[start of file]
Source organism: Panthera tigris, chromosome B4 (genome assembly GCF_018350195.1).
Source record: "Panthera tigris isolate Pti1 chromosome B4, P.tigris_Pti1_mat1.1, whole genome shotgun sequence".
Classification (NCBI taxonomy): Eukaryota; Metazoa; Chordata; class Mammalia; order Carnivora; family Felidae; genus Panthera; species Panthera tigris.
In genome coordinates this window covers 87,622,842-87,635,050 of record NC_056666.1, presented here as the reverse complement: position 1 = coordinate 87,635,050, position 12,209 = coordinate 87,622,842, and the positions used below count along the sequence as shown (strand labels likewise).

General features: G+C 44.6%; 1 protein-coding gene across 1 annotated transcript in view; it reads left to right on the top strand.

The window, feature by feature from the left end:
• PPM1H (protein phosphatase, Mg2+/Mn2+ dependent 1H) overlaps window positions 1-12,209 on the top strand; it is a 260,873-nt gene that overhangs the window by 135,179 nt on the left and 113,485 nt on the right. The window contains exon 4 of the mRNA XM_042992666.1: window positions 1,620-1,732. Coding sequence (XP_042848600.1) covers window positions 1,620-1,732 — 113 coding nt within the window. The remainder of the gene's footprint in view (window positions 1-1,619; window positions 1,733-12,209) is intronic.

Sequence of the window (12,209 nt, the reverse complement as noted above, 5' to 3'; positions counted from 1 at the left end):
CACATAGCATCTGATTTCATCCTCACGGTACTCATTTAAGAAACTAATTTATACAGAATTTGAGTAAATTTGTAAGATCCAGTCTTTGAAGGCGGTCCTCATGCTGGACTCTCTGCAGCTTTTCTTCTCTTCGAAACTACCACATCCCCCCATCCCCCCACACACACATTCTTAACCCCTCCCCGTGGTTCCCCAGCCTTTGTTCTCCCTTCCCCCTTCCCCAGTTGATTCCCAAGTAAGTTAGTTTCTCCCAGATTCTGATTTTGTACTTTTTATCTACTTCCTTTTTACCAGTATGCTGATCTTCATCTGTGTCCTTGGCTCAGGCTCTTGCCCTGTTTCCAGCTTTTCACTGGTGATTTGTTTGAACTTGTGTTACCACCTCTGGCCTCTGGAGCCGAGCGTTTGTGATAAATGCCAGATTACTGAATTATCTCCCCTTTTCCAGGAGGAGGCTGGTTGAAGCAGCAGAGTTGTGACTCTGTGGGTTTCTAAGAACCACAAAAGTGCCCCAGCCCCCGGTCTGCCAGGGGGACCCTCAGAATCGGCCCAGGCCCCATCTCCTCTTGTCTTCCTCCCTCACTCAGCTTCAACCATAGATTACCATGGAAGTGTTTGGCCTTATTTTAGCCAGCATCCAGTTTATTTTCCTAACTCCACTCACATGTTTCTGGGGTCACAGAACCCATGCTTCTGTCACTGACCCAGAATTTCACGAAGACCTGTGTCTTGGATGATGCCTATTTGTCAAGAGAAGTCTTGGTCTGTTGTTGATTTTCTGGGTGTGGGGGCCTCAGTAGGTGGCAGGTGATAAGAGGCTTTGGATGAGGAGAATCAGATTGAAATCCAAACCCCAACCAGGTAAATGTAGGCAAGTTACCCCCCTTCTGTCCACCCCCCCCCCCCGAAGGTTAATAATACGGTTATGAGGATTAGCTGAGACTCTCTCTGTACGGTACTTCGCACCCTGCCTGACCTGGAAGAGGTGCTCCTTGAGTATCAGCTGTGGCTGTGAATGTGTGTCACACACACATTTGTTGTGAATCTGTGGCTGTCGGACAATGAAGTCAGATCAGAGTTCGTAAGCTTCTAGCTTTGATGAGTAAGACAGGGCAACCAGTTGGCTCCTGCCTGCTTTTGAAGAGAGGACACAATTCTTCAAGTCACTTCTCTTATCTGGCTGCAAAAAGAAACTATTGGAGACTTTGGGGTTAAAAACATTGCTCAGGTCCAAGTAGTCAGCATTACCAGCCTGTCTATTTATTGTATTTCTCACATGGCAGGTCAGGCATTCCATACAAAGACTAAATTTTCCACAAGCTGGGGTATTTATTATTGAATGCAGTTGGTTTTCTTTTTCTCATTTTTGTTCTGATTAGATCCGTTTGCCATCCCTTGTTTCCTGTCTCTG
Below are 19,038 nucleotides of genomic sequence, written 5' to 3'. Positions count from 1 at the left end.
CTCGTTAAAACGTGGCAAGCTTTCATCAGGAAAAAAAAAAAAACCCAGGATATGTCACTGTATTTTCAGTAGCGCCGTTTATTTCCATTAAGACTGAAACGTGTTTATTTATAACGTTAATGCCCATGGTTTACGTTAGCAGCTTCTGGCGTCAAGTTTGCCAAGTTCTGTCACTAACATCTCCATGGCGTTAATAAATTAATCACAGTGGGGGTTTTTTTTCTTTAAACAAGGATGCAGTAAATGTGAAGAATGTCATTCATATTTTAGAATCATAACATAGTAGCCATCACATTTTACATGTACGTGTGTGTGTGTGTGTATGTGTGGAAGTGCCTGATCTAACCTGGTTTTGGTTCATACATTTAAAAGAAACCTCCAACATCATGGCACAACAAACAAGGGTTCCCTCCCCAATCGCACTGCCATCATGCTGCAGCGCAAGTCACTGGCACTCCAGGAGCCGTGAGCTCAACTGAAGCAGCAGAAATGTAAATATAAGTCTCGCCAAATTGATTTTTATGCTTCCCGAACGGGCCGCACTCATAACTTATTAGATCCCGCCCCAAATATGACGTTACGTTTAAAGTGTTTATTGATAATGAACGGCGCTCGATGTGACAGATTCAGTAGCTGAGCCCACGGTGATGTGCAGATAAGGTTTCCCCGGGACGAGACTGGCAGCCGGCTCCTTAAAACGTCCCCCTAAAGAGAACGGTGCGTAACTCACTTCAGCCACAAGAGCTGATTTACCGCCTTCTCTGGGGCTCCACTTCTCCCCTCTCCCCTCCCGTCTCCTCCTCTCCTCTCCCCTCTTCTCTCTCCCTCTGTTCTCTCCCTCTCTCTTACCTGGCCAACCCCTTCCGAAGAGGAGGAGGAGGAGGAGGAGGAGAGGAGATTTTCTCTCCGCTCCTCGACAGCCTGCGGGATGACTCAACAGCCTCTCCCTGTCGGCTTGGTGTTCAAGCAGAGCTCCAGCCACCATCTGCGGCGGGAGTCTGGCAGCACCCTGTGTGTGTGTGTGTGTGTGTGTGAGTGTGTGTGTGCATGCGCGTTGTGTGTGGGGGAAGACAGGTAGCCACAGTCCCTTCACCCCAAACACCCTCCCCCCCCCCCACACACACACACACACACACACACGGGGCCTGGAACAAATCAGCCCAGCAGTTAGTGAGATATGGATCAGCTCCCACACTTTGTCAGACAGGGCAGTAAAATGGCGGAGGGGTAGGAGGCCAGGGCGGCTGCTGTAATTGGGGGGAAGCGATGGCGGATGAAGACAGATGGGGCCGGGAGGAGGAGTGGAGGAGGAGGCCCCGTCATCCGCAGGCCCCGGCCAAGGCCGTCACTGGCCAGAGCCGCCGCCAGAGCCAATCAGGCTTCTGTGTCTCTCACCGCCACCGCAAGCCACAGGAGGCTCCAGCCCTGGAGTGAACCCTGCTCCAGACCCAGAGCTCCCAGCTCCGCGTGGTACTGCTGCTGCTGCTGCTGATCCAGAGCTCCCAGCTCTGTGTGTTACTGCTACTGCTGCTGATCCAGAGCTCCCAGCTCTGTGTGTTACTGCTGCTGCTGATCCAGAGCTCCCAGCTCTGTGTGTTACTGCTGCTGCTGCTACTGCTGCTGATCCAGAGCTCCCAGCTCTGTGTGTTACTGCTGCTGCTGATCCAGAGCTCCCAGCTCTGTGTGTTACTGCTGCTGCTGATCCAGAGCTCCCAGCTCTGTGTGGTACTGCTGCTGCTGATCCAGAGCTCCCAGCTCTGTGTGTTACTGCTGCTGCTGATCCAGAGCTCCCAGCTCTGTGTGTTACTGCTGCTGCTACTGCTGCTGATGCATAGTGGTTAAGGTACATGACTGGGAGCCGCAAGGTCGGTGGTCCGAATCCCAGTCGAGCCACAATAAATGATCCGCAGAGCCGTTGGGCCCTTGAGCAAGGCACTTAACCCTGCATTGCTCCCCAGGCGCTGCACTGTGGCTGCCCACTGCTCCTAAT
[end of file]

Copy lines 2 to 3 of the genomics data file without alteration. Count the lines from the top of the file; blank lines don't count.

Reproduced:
Source record: "Panthera tigris isolate Pti1 chromosome B4, P.tigris_Pti1_mat1.1, whole genome shotgun sequence".
Classification (NCBI taxonomy): Eukaryota; Metazoa; Chordata; class Mammalia; order Carnivora; family Felidae; genus Panthera; species Panthera tigris.